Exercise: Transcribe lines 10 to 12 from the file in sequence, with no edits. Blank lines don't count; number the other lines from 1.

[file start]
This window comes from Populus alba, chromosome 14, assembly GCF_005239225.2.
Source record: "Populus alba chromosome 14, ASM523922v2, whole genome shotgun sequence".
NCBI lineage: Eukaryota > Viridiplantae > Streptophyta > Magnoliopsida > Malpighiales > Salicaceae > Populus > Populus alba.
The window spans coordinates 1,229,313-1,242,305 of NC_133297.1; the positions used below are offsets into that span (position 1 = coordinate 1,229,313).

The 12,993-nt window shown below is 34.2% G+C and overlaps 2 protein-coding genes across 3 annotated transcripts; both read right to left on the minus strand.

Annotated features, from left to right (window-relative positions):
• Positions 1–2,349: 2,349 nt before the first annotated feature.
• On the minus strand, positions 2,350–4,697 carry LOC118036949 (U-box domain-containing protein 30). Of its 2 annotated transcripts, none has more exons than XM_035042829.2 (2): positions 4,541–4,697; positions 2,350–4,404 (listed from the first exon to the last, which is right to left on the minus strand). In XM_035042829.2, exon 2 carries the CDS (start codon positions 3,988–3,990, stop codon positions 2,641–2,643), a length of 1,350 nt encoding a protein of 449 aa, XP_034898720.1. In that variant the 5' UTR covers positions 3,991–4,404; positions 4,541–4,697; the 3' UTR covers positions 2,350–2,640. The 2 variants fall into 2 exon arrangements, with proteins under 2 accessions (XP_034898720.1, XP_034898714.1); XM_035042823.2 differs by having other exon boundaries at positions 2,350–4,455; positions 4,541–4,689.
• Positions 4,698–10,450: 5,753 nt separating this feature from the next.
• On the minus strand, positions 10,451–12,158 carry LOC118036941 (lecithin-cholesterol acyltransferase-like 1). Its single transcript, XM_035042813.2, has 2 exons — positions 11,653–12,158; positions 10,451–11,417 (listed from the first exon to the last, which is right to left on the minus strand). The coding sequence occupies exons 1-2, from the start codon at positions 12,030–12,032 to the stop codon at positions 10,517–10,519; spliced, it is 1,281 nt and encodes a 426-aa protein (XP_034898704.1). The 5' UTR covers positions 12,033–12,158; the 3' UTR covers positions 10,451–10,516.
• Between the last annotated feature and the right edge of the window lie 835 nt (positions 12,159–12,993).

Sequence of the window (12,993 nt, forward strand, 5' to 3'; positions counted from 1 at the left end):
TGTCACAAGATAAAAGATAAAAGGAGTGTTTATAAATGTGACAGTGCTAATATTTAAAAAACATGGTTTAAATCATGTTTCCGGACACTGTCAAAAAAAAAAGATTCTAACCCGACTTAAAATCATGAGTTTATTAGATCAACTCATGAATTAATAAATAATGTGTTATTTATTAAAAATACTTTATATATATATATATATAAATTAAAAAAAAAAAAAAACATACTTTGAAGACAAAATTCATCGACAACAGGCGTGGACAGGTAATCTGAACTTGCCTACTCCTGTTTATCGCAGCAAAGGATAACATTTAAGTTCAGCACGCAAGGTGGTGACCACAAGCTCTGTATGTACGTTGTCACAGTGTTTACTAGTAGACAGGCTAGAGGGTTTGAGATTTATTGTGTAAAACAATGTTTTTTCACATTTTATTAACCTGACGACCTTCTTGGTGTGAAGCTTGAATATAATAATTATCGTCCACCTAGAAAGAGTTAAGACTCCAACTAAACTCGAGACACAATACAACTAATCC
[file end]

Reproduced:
• On the minus strand, positions 10,451–12,158 carry LOC118036941 (lecithin-cholesterol acyltransferase-like 1). Its single transcript, XM_035042813.2, has 2 exons — positions 11,653–12,158; positions 10,451–11,417 (listed from the first exon to the last, which is right to left on the minus strand). The coding sequence occupies exons 1-2, from the start codon at positions 12,030–12,032 to the stop codon at positions 10,517–10,519; spliced, it is 1,281 nt and encodes a 426-aa protein (XP_034898704.1). The 5' UTR covers positions 12,033–12,158; the 3' UTR covers positions 10,451–10,516.
• Between the last annotated feature and the right edge of the window lie 835 nt (positions 12,159–12,993).

Sequence of the window (12,993 nt, forward strand, 5' to 3'; positions counted from 1 at the left end):